2. a single spot or pip on a playing card, die, etc
  3. tennis a winning serve that the opponent fails to reach
  4. golf, mainly US a hole in one
  5. a fighter pilot accredited with destroying several enemy aircraft
  6. informal an expert or highly skilled personan ace at driving
  7. an ace up one's sleeve or an ace in the hole a hidden and powerful advantage
  8. hold all the aces to have all the advantages or power
  9. play one's ace to use one's best weapon or resource
  10. within an ace of almost to the point ofhe came within an ace of winning
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adjective
  1. informal superb; excellent
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verb (tr)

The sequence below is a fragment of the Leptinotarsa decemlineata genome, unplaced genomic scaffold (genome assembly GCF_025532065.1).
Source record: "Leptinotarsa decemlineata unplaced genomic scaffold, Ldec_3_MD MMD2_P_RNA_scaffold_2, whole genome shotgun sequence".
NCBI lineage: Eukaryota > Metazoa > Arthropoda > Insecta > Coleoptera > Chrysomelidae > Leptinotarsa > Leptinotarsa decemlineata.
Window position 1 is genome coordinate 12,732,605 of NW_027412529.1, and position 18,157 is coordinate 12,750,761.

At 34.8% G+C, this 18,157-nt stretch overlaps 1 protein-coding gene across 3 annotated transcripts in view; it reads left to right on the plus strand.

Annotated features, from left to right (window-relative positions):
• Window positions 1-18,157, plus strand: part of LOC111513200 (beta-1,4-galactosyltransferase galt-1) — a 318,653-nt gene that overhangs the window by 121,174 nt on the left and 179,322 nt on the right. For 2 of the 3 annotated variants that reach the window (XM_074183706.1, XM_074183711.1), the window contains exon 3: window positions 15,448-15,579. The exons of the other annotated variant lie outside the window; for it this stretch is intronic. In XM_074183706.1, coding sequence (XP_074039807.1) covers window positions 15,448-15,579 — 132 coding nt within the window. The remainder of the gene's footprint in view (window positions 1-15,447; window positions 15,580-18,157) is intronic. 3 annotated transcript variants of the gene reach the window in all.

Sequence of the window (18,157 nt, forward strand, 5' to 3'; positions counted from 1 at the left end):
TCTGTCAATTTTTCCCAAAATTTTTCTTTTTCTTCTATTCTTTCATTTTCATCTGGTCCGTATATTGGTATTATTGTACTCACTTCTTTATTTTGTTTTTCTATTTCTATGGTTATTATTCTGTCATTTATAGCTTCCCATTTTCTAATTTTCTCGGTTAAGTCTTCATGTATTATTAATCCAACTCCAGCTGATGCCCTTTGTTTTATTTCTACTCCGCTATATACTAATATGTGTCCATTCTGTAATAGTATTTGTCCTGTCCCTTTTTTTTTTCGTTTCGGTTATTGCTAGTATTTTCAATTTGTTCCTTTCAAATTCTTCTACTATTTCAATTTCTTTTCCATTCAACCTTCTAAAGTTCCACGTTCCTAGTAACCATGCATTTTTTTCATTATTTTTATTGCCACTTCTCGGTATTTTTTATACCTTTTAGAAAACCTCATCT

1. tennis to serve an ace against
  2. golf, mainly US to play (a hole) in one stroke
  3. US and Canadian to perform extremely well or score very highly in (an examination, etc)
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Word Origin

C13: via Old French from Latin as a unit, perhaps from a Greek variant of heis one

ACE

n acronym for
  1. (in Britain) Advisory Centre for Education; a private organization offering advice on schools to parents
  2. Allied Command Europe
  3. angiotensin-converting enzymeSee ACE inhibitor
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Collins English Dictionary - Complete & Unabridged 2012 Digital Edition © William Collins Sons & Co. Ltd. 1979, 1986 © HarperCollins Publishers 1998, 2000, 2003, 2005, 2006, 2007, 2009, 2012

Word Origin and History for ace

n.

c.1300, "one at dice," from Old French as "one at dice," from Latin as "a unit, one, a whole, unity;" also the name of a small Roman coin ("originally one pound of copper; reduced by depreciation to half an ounce" [Lewis]), perhaps originally Etruscan and related to Greek eis "one" (from PIE *sem- "one, as one"), or directly from the Greek word.